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Home: The Toast

The words always stood out ominously: “Tell me about yourself.”

Any time I met potential new friends or went on a date or had a job interview, that’s when I’d get into trouble. Sooner or later, there would be the big open-ended question. Sooner or later I’d have to talk about myself.

I would try and start off by listing and explaining my interests, and then after a while I might say, “Well, I’m a little awkward.” If I were drunk, maybe I would be a little more daring and say, “I’m bad at socializing.” But even if that went over well—and I was constantly afraid of the day it didn’t, the inevitable day when what I hoped would come off as endearing would backfire—I might want to say more, but feel profoundly afraid of doing so.

I always felt the constant spectre of the unsaid, of wanting but not knowing how to disclose who I really am. I can’t quite pinpoint the exact moment when I started feeling uncomfortable with who I was; I guess it’s when I realized that simple friendship and even just talking to people was hard for me. I couldn’t tell you at what point I diverged from the rest of the people on my Facebook feed, when they all started getting photographed at pool parties and baby showers that I wasn’t invited to, while I posted selfies and funny subway ads. It is common knowledge that making friends can become harder as you get older and are forced to find your own group – when you’re not at school among your peers, all day, every day. I am aware that I’m not the only person who gets anxious and sad when thinking about her social life (or lack thereof). But for me, much of the anxiety and sadness stems from the feeling that all of this is beyond my control.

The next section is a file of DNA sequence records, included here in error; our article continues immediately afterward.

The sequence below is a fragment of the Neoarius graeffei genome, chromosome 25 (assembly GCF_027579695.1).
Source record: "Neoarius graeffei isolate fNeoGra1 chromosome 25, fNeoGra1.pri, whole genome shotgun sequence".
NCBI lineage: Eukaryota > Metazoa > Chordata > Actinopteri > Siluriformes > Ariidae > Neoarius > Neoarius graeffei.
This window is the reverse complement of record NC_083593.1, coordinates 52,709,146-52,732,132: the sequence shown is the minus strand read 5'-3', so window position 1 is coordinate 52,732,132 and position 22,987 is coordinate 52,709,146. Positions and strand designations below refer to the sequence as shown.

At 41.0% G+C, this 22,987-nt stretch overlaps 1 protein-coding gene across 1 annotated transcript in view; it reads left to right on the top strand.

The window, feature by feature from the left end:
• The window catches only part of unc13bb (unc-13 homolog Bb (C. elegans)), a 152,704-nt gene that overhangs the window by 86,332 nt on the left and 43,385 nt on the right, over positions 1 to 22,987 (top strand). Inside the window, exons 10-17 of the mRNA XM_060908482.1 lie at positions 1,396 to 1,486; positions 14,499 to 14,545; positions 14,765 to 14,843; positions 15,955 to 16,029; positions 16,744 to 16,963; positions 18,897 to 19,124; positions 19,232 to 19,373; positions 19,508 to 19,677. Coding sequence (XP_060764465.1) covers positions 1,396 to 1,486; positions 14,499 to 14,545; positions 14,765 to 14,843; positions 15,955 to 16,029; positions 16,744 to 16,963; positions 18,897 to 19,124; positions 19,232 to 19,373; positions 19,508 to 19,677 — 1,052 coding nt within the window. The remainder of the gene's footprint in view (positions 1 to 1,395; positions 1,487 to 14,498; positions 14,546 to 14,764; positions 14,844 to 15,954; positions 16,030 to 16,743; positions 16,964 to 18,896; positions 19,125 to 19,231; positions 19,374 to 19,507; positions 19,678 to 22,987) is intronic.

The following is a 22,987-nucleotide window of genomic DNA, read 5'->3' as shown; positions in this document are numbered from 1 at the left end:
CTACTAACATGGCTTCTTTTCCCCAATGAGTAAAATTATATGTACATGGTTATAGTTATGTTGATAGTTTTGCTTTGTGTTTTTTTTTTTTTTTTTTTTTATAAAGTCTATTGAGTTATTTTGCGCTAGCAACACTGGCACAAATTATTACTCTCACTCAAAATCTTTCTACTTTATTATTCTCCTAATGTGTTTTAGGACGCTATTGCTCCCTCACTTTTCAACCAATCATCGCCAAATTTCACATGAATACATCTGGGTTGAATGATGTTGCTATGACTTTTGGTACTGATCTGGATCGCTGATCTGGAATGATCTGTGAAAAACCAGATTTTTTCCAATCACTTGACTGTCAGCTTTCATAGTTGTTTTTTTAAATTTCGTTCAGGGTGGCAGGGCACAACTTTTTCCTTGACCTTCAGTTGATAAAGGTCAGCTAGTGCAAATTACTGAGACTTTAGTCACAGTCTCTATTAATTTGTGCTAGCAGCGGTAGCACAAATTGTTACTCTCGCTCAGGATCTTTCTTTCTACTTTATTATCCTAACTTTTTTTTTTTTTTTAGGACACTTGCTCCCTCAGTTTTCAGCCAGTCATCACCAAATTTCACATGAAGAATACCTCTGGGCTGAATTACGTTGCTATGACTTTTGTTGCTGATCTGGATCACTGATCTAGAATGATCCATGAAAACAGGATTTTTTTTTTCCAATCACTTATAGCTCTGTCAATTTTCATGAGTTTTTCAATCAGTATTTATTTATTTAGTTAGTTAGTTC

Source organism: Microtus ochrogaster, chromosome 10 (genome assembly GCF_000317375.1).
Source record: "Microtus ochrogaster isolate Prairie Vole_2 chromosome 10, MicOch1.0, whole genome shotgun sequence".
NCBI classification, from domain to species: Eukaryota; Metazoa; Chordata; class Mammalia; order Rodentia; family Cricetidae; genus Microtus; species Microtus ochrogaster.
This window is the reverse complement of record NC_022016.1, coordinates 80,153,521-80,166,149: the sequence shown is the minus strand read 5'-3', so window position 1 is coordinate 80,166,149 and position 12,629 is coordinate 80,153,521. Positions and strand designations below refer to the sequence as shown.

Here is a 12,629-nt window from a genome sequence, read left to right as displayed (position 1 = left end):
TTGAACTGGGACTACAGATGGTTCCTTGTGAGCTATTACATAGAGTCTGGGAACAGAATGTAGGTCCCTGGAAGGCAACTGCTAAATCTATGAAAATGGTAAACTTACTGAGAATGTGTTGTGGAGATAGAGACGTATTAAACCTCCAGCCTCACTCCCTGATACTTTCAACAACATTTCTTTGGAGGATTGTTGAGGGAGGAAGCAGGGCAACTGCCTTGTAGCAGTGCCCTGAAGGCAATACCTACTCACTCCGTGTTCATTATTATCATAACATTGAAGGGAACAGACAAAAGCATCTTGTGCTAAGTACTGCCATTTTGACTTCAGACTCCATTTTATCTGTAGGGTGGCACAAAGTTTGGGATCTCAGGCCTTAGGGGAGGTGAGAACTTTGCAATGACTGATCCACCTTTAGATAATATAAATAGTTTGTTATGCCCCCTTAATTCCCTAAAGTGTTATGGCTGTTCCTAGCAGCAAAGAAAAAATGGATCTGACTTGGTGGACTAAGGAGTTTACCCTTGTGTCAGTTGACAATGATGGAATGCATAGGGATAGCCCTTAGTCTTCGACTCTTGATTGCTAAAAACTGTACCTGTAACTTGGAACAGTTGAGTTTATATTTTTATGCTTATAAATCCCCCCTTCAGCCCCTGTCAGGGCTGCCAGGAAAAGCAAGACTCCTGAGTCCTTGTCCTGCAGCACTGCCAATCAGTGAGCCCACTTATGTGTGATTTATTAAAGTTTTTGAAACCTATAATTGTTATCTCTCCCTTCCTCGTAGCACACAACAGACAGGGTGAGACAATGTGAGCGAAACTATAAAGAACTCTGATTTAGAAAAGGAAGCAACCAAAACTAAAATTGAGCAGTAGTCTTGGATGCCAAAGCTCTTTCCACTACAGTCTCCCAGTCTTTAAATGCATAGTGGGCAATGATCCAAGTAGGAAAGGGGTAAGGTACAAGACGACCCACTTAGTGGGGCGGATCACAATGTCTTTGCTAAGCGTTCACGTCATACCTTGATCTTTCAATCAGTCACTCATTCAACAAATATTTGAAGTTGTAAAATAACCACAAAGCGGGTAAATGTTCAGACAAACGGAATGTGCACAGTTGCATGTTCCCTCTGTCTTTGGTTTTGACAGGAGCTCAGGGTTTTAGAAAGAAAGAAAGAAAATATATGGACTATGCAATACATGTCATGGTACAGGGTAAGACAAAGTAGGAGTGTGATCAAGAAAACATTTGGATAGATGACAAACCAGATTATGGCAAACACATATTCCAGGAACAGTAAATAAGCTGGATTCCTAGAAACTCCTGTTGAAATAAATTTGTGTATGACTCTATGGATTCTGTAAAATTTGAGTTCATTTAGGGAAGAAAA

santaI have what used to be called Asperger’s syndrome, before it got folded into autism spectrum disorder. I was always that person who was a little offbeat, talked to herself, and couldn’t read social cues. Oddly enough, this didn’t cause much trouble when I was young. Making friends wasn’t hard – I had a best friend, as well as a general group of friends, and got invited to all the necessary sleepovers and birthday parties. If anyone thought I was weird, no one showed it, but then I probably wouldn’t have been able to notice even if they had.

In middle and high school, though, everything changed. Suddenly my differences became painfully obvious. I still cried in class and had difficulty controlling my emotions, not realizing that the older you got, the more unacceptable that was. Because I had trouble reading social cues, I didn’t clearly understand social boundaries. I became known for obsessively calling boys I liked, which got me in trouble with their parents and earned me a reputation as someone who was “creepy” and “intense.” As time went on and this caused me more pain and embarrassment, I became more and more ashamed and reluctant to tell people about my Asperger’s. My parents were clueless when it came to raising a child on the spectrum and had no interest in learning, so their way of dealing was basically to not discuss it at all and treat meetings with my case manager and school psychologist as major inconveniences.